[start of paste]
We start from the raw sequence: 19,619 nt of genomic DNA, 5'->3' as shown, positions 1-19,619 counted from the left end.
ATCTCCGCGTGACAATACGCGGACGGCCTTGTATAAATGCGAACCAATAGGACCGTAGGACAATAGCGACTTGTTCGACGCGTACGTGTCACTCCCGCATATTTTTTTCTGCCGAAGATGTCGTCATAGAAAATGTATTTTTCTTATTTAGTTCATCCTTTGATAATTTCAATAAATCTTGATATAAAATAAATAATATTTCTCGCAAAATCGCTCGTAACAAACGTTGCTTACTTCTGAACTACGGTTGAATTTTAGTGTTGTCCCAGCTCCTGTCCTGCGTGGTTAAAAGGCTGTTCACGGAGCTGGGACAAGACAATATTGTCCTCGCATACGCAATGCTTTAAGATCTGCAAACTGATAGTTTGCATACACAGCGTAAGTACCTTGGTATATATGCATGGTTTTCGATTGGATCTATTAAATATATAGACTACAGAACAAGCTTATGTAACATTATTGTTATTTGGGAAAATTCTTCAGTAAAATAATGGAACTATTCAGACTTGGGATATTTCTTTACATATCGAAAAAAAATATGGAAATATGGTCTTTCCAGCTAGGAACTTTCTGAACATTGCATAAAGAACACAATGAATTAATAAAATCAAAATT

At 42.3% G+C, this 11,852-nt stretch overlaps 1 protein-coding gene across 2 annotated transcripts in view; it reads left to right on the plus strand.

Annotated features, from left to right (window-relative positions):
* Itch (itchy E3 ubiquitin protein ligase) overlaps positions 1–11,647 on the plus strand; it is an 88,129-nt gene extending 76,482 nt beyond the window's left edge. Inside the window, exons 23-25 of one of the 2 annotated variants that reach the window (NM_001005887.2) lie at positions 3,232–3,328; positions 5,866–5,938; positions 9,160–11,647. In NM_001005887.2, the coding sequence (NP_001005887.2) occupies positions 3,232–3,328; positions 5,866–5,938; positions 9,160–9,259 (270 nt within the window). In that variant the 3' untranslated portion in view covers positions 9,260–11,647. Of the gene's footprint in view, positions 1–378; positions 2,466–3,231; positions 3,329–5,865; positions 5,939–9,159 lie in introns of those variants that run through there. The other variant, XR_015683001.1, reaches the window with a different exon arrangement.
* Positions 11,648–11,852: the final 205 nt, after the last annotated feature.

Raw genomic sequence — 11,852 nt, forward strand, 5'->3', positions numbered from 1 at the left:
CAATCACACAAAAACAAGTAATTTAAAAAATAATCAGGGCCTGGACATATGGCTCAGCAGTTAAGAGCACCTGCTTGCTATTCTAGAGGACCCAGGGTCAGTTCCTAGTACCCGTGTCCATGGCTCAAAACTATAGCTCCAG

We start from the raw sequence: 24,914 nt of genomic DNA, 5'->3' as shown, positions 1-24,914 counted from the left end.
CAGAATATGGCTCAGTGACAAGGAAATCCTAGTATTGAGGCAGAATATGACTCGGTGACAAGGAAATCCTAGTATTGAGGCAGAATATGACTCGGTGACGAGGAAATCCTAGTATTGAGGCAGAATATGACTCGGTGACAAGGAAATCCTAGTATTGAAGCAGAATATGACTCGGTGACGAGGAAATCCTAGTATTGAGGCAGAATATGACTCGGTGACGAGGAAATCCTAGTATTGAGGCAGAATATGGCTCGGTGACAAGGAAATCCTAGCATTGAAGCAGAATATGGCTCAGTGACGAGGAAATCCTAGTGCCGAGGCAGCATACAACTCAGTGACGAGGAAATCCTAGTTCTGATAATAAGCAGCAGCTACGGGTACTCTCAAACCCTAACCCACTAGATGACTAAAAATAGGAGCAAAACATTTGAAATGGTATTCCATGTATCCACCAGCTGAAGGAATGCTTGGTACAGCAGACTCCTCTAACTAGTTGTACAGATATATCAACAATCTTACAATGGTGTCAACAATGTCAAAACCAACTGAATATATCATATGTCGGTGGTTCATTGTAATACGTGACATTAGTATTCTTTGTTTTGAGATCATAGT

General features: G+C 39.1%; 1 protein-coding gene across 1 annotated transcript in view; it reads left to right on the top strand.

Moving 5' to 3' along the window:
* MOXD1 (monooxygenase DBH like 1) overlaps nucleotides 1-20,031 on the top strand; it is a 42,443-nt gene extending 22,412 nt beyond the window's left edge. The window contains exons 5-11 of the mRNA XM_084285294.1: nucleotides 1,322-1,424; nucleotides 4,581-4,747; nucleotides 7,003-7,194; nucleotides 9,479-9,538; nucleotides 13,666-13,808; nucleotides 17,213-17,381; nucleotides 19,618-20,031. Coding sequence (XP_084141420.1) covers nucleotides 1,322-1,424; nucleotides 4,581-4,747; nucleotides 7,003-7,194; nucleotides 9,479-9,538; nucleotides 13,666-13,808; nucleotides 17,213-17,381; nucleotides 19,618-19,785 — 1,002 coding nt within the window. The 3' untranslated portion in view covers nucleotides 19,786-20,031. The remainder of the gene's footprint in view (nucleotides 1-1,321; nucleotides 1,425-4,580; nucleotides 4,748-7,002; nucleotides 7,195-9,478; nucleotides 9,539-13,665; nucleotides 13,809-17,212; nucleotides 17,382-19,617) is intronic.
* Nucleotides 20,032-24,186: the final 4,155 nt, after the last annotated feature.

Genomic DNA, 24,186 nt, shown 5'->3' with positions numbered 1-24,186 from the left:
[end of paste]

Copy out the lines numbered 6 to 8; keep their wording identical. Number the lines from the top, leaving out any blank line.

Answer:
* Positions 11,648–11,852: the final 205 nt, after the last annotated feature.

Raw genomic sequence — 11,852 nt, forward strand, 5'->3', positions numbered from 1 at the left:
CAATCACACAAAAACAAGTAATTTAAAAAATAATCAGGGCCTGGACATATGGCTCAGCAGTTAAGAGCACCTGCTTGCTATTCTAGAGGACCCAGGGTCAGTTCCTAGTACCCGTGTCCATGGCTCAAAACTATAGCTCCAG